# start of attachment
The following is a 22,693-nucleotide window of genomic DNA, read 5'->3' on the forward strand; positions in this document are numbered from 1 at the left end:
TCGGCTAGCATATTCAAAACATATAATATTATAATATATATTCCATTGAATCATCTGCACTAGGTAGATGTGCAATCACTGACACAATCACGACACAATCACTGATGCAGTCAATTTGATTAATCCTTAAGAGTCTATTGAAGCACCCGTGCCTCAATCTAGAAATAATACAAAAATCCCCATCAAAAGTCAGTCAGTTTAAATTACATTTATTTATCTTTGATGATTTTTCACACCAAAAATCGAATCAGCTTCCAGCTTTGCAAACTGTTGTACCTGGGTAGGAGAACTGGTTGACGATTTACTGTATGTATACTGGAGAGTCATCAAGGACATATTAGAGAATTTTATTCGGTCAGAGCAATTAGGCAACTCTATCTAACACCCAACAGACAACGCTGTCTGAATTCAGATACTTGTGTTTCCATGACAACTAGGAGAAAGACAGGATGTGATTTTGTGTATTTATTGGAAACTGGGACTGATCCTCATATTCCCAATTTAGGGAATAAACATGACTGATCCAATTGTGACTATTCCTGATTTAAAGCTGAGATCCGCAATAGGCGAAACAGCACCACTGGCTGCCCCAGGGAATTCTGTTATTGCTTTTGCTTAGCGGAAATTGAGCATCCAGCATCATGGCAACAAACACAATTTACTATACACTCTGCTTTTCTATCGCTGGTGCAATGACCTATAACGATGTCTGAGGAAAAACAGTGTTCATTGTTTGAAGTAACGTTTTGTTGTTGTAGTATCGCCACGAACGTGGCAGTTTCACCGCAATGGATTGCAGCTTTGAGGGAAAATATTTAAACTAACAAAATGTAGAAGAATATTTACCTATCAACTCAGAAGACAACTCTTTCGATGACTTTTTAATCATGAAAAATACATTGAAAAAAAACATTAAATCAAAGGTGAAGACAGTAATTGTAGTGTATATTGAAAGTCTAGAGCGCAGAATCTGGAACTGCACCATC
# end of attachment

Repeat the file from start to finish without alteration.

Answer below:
The following is a 22,693-nucleotide window of genomic DNA, read 5'->3' on the forward strand; positions in this document are numbered from 1 at the left end:
TCGGCTAGCATATTCAAAACATATAATATTATAATATATATTCCATTGAATCATCTGCACTAGGTAGATGTGCAATCACTGACACAATCACGACACAATCACTGATGCAGTCAATTTGATTAATCCTTAAGAGTCTATTGAAGCACCCGTGCCTCAATCTAGAAATAATACAAAAATCCCCATCAAAAGTCAGTCAGTTTAAATTACATTTATTTATCTTTGATGATTTTTCACACCAAAAATCGAATCAGCTTCCAGCTTTGCAAACTGTTGTACCTGGGTAGGAGAACTGGTTGACGATTTACTGTATGTATACTGGAGAGTCATCAAGGACATATTAGAGAATTTTATTCGGTCAGAGCAATTAGGCAACTCTATCTAACACCCAACAGACAACGCTGTCTGAATTCAGATACTTGTGTTTCCATGACAACTAGGAGAAAGACAGGATGTGATTTTGTGTATTTATTGGAAACTGGGACTGATCCTCATATTCCCAATTTAGGGAATAAACATGACTGATCCAATTGTGACTATTCCTGATTTAAAGCTGAGATCCGCAATAGGCGAAACAGCACCACTGGCTGCCCCAGGGAATTCTGTTATTGCTTTTGCTTAGCGGAAATTGAGCATCCAGCATCATGGCAACAAACACAATTTACTATACACTCTGCTTTTCTATCGCTGGTGCAATGACCTATAACGATGTCTGAGGAAAAACAGTGTTCATTGTTTGAAGTAACGTTTTGTTGTTGTAGTATCGCCACGAACGTGGCAGTTTCACCGCAATGGATTGCAGCTTTGAGGGAAAATATTTAAACTAACAAAATGTAGAAGAATATTTACCTATCAACTCAGAAGACAACTCTTTCGATGACTTTTTAATCATGAAAAATACATTGAAAAAAAACATTAAATCAAAGGTGAAGACAGTAATTGTAGTGTATATTGAAAGTCTAGAGCGCAGAATCTGGAACTGCACCATC